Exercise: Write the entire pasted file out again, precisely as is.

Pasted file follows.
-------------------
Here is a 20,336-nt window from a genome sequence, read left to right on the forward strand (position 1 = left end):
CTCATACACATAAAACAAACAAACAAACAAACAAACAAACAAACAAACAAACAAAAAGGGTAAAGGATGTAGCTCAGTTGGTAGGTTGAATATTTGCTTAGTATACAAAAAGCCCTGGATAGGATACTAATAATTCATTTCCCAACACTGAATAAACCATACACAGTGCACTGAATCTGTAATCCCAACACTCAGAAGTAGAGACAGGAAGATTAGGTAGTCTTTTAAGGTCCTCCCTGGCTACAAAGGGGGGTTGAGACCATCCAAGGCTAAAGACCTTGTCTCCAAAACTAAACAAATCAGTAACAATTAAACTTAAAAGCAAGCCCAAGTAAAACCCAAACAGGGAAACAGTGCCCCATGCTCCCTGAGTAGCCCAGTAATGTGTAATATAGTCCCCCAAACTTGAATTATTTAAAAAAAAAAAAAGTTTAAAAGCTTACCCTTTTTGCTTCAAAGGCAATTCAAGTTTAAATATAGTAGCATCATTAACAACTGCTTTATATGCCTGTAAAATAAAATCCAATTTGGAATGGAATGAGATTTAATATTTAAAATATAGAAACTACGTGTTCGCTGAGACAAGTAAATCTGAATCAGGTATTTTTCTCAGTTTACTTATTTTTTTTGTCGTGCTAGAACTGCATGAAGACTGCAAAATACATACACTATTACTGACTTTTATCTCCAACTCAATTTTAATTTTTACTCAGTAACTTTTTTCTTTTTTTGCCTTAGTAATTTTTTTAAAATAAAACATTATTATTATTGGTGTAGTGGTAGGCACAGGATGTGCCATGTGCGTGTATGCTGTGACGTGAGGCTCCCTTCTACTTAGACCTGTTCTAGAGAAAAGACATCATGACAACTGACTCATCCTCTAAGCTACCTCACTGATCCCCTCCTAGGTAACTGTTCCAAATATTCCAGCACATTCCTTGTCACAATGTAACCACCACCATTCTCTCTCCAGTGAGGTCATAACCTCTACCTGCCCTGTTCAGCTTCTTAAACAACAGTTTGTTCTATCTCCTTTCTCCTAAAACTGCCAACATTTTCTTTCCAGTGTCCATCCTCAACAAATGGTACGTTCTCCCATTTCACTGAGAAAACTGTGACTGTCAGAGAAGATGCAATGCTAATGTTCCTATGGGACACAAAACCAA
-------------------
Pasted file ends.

Here is a 20,336-nt window from a genome sequence, read left to right on the forward strand (position 1 = left end):
CTCATACACATAAAACAAACAAACAAACAAACAAACAAACAAACAAACAAACAAAAAGGGTAAAGGATGTAGCTCAGTTGGTAGGTTGAATATTTGCTTAGTATACAAAAAGCCCTGGATAGGATACTAATAATTCATTTCCCAACACTGAATAAACCATACACAGTGCACTGAATCTGTAATCCCAACACTCAGAAGTAGAGACAGGAAGATTAGGTAGTCTTTTAAGGTCCTCCCTGGCTACAAAGGGGGGTTGAGACCATCCAAGGCTAAAGACCTTGTCTCCAAAACTAAACAAATCAGTAACAATTAAACTTAAAAGCAAGCCCAAGTAAAACCCAAACAGGGAAACAGTGCCCCATGCTCCCTGAGTAGCCCAGTAATGTGTAATATAGTCCCCCAAACTTGAATTATTTAAAAAAAAAAAAAGTTTAAAAGCTTACCCTTTTTGCTTCAAAGGCAATTCAAGTTTAAATATAGTAGCATCATTAACAACTGCTTTATATGCCTGTAAAATAAAATCCAATTTGGAATGGAATGAGATTTAATATTTAAAATATAGAAACTACGTGTTCGCTGAGACAAGTAAATCTGAATCAGGTATTTTTCTCAGTTTACTTATTTTTTTTGTCGTGCTAGAACTGCATGAAGACTGCAAAATACATACACTATTACTGACTTTTATCTCCAACTCAATTTTAATTTTTACTCAGTAACTTTTTTCTTTTTTTGCCTTAGTAATTTTTTTAAAATAAAACATTATTATTATTGGTGTAGTGGTAGGCACAGGATGTGCCATGTGCGTGTATGCTGTGACGTGAGGCTCCCTTCTACTTAGACCTGTTCTAGAGAAAAGACATCATGACAACTGACTCATCCTCTAAGCTACCTCACTGATCCCCTCCTAGGTAACTGTTCCAAATATTCCAGCACATTCCTTGTCACAATGTAACCACCACCATTCTCTCTCCAGTGAGGTCATAACCTCTACCTGCCCTGTTCAGCTTCTTAAACAACAGTTTGTTCTATCTCCTTTCTCCTAAAACTGCCAACATTTTCTTTCCAGTGTCCATCCTCAACAAATGGTACGTTCTCCCATTTCACTGAGAAAACTGTGACTGTCAGAGAAGATGCAATGCTAATGTTCCTATGGGACACAAAACCAA